This season was the third in three years that the colorful, even legendary American guide Vernon Tejas has guided Everest successfully with Lakpa Rita. The two climbers have, since 2002 guided 16 of 18 clients for Alpine Ascents safely to the top of Everest, and back down, almost 50 people in total when the clients, guides and high-altitude climbing Sherpas are added.The irrepressible Tejas, the four-time summiter who has been known to fly kites and play his fiddle as high as Camp IV, has forged an unusual partnership climbing with Lakpa Rita, having climbed to the top of Vinson as well as Everest with the Sherpa alpinist.

In some ways Lakpa Rita represent the future for young Sherpa climbers who grew up in the Khumbu in the decades after Hillary and Tenzing first climbed Everest. No longer merely climbing as a hired hand, Lakpa has for years been paid, like a Western guide, to go all over the world. His climbing skills, and his abilities with logistics and people of all nationalities, put him in demand. Lakpa Rita, like many climbers from the Khumbu today, was educated in the schools built by the efforts of Hillary and the American Himalayan Foundation. In part because of that outreach, Lapka's generation has achieved a level of professionalism and affluence previously unknown to Sherpas in the Khumbu. Lakpa Rita, himself a father, owns a home and has a retirement plan. Some would argue that Sherpa are losing the simplicity of their enviable lifestyle, but few would contest their right to a more comfortable existence.

"Sherpas have redefined their role on paper with people like Lakpa and Apa," said Norbu Tenzing, who's father and Hillary made the first ascent of Everest in 1953. Tenzing now works at the American Himalayan Foundation to improve living conditions of people in the Khumbu. "And who can overlook this year Pemba Dorje, who just climbed the peak in a record of 8 hours and 10 minutes for his second ascent in the same week. But Lakpa is the exception. For most Sherpa climbers, there remains a financial discrepancy between western and local climbing guides that can still be huge. The other difference is that Sherpas are not just climbing for compensation, but also for their status in our community and the world."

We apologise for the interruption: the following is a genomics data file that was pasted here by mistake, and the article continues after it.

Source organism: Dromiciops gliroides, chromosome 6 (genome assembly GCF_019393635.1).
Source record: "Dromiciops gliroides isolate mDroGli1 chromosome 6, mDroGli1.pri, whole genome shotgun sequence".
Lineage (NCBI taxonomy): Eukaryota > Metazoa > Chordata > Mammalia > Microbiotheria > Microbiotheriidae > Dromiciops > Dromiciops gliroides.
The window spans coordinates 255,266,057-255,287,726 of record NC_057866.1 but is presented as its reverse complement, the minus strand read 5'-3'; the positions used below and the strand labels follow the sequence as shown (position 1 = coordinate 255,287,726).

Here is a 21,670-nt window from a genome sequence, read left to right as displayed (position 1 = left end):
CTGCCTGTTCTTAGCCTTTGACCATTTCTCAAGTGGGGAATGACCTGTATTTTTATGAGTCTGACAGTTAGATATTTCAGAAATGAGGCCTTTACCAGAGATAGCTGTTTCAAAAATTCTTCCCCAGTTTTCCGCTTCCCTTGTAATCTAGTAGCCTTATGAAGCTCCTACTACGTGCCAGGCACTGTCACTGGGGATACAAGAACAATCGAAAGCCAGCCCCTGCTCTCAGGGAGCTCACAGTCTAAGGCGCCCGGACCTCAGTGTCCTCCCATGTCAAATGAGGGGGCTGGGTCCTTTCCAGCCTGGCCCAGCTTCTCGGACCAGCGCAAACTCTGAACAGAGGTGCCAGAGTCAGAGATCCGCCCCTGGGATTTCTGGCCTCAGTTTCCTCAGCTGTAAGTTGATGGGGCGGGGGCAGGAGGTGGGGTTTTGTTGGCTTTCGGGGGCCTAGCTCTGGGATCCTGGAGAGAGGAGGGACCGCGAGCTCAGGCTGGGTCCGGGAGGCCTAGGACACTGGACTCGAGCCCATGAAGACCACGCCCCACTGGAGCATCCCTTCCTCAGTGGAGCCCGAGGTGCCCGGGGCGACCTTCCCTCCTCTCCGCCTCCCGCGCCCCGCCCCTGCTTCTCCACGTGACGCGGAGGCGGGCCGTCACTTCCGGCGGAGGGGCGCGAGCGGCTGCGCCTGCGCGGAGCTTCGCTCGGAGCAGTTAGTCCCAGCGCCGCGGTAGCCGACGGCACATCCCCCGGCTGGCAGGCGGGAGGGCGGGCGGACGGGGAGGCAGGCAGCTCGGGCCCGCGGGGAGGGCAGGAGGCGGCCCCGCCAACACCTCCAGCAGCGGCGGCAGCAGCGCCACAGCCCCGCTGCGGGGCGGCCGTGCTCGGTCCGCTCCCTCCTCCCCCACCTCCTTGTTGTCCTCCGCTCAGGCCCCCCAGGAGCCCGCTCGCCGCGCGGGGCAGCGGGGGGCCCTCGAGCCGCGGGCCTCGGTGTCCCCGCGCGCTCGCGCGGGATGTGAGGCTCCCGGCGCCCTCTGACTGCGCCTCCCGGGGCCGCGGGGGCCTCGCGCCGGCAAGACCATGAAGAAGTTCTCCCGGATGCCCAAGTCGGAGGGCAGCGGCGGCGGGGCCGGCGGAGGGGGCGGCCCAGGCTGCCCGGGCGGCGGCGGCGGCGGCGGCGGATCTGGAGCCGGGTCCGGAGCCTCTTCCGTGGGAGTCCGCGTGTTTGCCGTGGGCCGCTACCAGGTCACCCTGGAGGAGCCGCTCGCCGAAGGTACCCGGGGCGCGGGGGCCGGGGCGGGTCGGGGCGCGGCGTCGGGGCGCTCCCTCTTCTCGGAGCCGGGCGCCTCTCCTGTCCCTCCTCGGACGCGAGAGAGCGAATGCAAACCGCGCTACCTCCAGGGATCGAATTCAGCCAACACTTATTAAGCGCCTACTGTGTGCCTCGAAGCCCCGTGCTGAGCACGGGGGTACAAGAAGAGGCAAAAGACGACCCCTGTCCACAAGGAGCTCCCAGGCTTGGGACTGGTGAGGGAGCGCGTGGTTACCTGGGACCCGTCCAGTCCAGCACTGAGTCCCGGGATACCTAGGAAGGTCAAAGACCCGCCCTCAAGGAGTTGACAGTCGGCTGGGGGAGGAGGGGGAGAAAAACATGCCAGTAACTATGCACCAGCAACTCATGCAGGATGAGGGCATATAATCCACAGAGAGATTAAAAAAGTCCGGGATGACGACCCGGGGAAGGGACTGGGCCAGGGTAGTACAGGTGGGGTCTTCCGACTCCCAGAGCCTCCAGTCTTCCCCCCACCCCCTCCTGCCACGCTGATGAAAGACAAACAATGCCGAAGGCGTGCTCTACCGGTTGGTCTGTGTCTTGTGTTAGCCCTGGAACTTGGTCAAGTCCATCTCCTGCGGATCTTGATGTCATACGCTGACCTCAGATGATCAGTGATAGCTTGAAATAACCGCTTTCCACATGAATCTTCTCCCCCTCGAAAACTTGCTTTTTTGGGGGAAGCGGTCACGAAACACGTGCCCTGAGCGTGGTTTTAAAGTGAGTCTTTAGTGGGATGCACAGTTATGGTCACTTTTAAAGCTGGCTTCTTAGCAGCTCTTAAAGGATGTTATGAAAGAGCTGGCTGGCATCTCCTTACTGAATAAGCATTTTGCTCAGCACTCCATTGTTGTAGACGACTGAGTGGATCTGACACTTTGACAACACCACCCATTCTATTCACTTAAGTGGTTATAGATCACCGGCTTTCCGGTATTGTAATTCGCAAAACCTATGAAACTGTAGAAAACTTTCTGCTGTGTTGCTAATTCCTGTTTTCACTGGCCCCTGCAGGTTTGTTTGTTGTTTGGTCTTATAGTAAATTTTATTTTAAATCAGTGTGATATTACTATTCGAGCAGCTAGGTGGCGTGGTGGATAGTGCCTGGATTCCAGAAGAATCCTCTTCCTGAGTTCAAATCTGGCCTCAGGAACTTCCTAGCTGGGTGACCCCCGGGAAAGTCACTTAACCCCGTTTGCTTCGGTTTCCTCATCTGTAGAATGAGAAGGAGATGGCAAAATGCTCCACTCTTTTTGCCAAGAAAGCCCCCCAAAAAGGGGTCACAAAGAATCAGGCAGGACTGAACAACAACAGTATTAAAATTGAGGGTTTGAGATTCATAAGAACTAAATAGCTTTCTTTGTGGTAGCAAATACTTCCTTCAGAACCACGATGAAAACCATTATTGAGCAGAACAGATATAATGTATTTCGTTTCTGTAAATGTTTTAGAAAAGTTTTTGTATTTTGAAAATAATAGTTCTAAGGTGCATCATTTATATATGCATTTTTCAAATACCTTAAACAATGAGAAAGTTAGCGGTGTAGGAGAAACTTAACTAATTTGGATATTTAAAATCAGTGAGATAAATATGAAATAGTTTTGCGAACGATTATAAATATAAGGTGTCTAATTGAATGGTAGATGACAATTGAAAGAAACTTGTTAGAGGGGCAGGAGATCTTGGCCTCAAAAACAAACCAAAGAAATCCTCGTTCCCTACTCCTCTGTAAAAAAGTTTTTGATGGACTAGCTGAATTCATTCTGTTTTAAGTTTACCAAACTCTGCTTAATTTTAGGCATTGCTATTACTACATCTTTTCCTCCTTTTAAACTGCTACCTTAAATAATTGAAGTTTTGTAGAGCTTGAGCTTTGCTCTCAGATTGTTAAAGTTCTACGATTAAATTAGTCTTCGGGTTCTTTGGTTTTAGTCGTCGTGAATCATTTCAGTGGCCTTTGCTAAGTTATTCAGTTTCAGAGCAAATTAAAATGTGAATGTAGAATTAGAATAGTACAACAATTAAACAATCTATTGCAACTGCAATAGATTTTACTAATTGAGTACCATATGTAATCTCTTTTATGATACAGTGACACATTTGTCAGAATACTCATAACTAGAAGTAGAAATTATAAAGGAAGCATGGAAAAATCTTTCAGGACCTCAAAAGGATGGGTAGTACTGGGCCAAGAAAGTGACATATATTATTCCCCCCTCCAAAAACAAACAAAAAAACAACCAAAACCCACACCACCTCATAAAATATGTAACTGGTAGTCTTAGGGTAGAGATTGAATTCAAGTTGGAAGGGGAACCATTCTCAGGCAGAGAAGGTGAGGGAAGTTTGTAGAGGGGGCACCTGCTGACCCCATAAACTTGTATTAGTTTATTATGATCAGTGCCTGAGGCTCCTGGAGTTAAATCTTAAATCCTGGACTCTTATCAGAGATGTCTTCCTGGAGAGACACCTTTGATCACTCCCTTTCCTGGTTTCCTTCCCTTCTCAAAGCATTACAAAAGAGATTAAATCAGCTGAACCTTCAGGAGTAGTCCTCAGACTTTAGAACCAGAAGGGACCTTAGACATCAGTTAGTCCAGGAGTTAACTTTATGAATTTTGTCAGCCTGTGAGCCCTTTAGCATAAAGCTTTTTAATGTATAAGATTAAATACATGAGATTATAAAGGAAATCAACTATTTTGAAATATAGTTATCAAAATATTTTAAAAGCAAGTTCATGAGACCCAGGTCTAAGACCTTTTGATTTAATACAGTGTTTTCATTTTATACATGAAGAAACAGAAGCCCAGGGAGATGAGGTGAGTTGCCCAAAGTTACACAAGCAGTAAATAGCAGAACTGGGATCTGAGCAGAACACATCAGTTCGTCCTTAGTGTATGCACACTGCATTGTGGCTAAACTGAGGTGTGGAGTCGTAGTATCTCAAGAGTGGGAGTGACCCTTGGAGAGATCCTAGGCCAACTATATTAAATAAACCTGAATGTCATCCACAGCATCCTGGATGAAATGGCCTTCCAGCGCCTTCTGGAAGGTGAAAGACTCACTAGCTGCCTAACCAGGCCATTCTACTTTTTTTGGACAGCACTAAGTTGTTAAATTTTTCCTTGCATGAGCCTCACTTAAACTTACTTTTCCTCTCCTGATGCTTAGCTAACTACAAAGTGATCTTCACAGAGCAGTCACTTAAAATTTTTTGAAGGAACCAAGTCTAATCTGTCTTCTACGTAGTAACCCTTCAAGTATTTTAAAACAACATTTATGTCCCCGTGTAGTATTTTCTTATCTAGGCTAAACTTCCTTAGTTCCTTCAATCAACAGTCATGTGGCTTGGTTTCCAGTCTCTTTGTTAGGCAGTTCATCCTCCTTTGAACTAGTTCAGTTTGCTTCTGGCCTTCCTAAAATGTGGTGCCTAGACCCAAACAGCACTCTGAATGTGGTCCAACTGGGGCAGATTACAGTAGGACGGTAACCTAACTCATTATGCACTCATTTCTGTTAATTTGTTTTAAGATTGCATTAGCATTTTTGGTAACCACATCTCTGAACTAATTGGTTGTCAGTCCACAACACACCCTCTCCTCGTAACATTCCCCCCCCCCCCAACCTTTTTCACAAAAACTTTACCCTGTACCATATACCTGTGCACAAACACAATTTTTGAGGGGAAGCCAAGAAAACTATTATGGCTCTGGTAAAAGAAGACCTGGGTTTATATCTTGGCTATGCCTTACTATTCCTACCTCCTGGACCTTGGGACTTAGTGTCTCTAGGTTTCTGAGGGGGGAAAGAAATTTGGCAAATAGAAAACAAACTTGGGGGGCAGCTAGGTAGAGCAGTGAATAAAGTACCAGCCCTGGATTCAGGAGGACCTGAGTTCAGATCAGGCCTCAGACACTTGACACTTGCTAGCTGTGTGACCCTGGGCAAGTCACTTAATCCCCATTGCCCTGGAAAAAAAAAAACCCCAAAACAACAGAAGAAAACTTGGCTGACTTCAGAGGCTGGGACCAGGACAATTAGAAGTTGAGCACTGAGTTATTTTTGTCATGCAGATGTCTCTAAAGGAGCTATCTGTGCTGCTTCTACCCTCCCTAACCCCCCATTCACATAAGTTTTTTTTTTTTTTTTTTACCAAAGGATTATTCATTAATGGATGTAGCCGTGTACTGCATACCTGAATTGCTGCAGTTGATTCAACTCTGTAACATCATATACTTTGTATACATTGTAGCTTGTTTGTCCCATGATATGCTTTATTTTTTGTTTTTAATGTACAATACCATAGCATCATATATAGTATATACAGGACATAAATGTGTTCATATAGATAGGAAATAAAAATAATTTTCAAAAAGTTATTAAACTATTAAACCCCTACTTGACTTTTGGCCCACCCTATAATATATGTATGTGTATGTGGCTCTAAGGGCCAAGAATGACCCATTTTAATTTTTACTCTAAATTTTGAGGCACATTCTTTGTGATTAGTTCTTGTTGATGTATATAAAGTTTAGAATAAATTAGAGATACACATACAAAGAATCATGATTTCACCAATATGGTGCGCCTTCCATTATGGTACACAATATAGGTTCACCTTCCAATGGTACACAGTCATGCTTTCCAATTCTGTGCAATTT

"Yes," said Lakpa Rita, " I am better known in Nepal because I have been able to climb all over the world. But I don't know if I am really changing the lives of Sherpa. I do enjoy climbing as much as now as on my first trip to Everest--and this may have been my best climb ever."


wishing warm greetings to lakpa dai,

Firstly with hearty gratitude I would like to wish Lakpa dai a very Happy New Year, I hope and pray this 2010 year will lots of happiness, good health and prosprity in his life.
As myself being a Climbing sherpa too, Lakpa dai is my role model and inspiration. His acheivement of seven summits and role in Everest and other mountains will always be guiding path to young sherpa like me. Each year when I meet him in Everest Base camp, his guiding, role of the sardar and the part he plays to organising for the Everest fix line for safety has inspire me a lot. I wish him life full of success and happiness.

Posted on January 6, 2010 - 12:52am
by Norbu sherpa ( kari )

Sherpas deserve Title

Im a westerner and think its about time the sherpas of the nepalese are rightfully placed as the worlds best high altitude climbing peoples. Too long they have been placed as inferiors to western climbers. They are easily superior to other countries and nationalities in this field
and hold the records for youngest climber of both sexes, plus the record for fastest ascent, fastest ascent and descent and most climbs.

Posted on April 6, 2009 - 5:27am
by leon